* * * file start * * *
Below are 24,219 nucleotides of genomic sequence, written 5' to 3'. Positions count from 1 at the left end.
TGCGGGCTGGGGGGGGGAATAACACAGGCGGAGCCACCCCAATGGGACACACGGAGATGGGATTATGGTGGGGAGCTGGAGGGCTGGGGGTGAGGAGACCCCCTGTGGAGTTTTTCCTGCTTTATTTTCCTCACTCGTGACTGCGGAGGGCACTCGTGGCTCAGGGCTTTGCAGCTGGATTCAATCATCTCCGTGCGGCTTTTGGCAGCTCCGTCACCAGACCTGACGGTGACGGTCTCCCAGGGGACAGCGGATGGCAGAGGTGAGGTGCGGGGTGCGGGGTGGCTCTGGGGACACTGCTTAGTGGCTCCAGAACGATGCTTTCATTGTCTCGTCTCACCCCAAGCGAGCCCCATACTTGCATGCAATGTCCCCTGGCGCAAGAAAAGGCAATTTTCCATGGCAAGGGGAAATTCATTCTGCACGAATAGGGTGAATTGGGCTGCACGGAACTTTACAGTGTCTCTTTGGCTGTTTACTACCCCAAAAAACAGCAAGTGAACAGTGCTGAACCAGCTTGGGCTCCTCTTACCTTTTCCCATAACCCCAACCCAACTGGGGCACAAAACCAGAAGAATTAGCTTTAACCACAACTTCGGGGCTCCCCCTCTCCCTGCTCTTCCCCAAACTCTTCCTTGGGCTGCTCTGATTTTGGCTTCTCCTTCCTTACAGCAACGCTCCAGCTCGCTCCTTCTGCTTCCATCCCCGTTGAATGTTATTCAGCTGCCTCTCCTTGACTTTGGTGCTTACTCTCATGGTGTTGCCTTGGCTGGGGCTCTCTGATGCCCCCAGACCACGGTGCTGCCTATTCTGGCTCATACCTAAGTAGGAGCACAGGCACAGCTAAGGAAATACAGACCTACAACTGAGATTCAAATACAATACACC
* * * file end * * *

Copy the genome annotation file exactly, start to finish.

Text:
Below are 24,219 nucleotides of genomic sequence, written 5' to 3'. Positions count from 1 at the left end.
TGCGGGCTGGGGGGGGGAATAACACAGGCGGAGCCACCCCAATGGGACACACGGAGATGGGATTATGGTGGGGAGCTGGAGGGCTGGGGGTGAGGAGACCCCCTGTGGAGTTTTTCCTGCTTTATTTTCCTCACTCGTGACTGCGGAGGGCACTCGTGGCTCAGGGCTTTGCAGCTGGATTCAATCATCTCCGTGCGGCTTTTGGCAGCTCCGTCACCAGACCTGACGGTGACGGTCTCCCAGGGGACAGCGGATGGCAGAGGTGAGGTGCGGGGTGCGGGGTGGCTCTGGGGACACTGCTTAGTGGCTCCAGAACGATGCTTTCATTGTCTCGTCTCACCCCAAGCGAGCCCCATACTTGCATGCAATGTCCCCTGGCGCAAGAAAAGGCAATTTTCCATGGCAAGGGGAAATTCATTCTGCACGAATAGGGTGAATTGGGCTGCACGGAACTTTACAGTGTCTCTTTGGCTGTTTACTACCCCAAAAAACAGCAAGTGAACAGTGCTGAACCAGCTTGGGCTCCTCTTACCTTTTCCCATAACCCCAACCCAACTGGGGCACAAAACCAGAAGAATTAGCTTTAACCACAACTTCGGGGCTCCCCCTCTCCCTGCTCTTCCCCAAACTCTTCCTTGGGCTGCTCTGATTTTGGCTTCTCCTTCCTTACAGCAACGCTCCAGCTCGCTCCTTCTGCTTCCATCCCCGTTGAATGTTATTCAGCTGCCTCTCCTTGACTTTGGTGCTTACTCTCATGGTGTTGCCTTGGCTGGGGCTCTCTGATGCCCCCAGACCACGGTGCTGCCTATTCTGGCTCATACCTAAGTAGGAGCACAGGCACAGCTAAGGAAATACAGACCTACAACTGAGATTCAAATACAATACACC